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Daesh expel residents to defend river bank in Mosul

By AFP - Jan 23,2017 - Last updated at Jan 23,2017

MOSUL, Iraq — The Daesh terror group expelled civilians from their homes along the Tigris on Mosul’s west bank, apparently bracing for a cross-river attack on their bastion by Iraqi forces, residents said Monday.

“The group forced us to leave our homes... without allowing us to take our belongings,” a resident of Al Maidan, a neighbourhood on the city’s extremist-held west bank, told AFP.

“It deployed gun positions and posted snipers on roofs and at windows,” the resident said, speaking on condition of anonymity for fear of reprisal by the Daesh gunmen ruling his neighbourhood.

“We were forced to leave the area because it will become a battlefield and so we moved in with relatives in other parts of the city,” he said.

Iraqi forces have all but completed their reconquest of Mosul’s east bank and commanders are turning their sights to the western side of the city, which is expected to see bitter street battles.

Sufian Al Mashhadani, a civil society activist from Mosul, confirmed that Daesh had deployed fighters in buildings along the river front. 

“Daesh prevented the inhabitants and owners of those homes and shops from taking their belongings and their food, claiming those were now the property of the mujahideen [holy warriors],” he said.

All the bridges above the Tigris in central Mosul have been either bombed by Daesh or dropped in air strikes by the US-led coalition.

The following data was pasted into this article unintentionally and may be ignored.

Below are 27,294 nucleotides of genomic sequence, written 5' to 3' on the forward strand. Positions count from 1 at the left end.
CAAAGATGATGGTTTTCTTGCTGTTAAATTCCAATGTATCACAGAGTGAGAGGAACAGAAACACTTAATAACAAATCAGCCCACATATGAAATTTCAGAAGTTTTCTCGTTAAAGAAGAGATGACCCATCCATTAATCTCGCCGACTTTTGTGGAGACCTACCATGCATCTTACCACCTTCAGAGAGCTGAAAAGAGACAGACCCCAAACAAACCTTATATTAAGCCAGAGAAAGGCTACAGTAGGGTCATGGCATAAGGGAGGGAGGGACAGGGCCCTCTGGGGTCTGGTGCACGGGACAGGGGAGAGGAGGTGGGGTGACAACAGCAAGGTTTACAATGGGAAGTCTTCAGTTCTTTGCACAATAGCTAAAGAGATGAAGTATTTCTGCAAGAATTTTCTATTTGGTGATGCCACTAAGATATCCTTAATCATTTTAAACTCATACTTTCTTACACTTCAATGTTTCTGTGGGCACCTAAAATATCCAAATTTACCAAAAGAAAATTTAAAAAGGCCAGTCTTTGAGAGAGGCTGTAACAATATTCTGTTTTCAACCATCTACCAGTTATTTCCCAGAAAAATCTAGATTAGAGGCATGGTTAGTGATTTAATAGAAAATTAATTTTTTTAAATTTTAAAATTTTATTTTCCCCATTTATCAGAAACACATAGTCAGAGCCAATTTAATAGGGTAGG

Mosul residents who lived on the eastern side but owned property or businesses on the west bank have seen their homes and shops seized by Daesh in recent days, said Abdulkarim Al Obeidi, another civil activist.

He said others have been expelled on the grounds that they did not have valid permits and licences.

“Daesh has been distributing those confiscated shops and homes to its fighters on the west bank, especially since their financial resources started decreasing sharply,” Obeidi said.

Iraqi forces launched the offensive to retake Mosul, the extremists’ last major urban hub in Iraq, on October 17.

Daesh militants on the city’s west bank are almost completely surrounded and will be largely unable to resupply but the narrow streets of the old city will make for a lethal terrain when federal forces move in.

Baghdad’s top fighting units have taken casualties in more than three months of what is Iraq’s largest military operation in years.


Some of them will redeploy to areas south, north and west of the city, while others could attempt to throw bridges across the Tigris to attack from recently retaken areas on the east bank.

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